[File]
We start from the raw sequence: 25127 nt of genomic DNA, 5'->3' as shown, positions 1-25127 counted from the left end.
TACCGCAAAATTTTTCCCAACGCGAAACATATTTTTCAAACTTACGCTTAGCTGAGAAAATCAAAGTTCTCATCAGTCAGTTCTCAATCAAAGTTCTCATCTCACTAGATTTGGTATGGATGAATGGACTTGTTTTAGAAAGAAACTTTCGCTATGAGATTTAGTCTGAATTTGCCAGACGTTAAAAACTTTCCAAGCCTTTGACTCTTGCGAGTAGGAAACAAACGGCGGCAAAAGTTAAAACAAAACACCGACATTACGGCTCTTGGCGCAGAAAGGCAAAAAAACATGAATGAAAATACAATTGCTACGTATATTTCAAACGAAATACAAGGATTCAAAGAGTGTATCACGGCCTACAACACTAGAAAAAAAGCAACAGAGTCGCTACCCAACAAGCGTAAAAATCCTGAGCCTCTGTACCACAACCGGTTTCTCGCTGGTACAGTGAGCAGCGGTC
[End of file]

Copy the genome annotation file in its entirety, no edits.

We start from the raw sequence: 25127 nt of genomic DNA, 5'->3' as shown, positions 1-25127 counted from the left end.
TACCGCAAAATTTTTCCCAACGCGAAACATATTTTTCAAACTTACGCTTAGCTGAGAAAATCAAAGTTCTCATCAGTCAGTTCTCAATCAAAGTTCTCATCTCACTAGATTTGGTATGGATGAATGGACTTGTTTTAGAAAGAAACTTTCGCTATGAGATTTAGTCTGAATTTGCCAGACGTTAAAAACTTTCCAAGCCTTTGACTCTTGCGAGTAGGAAACAAACGGCGGCAAAAGTTAAAACAAAACACCGACATTACGGCTCTTGGCGCAGAAAGGCAAAAAAACATGAATGAAAATACAATTGCTACGTATATTTCAAACGAAATACAAGGATTCAAAGAGTGTATCACGGCCTACAACACTAGAAAAAAAGCAACAGAGTCGCTACCCAACAAGCGTAAAAATCCTGAGCCTCTGTACCACAACCGGTTTCTCGCTGGTACAGTGAGCAGCGGTC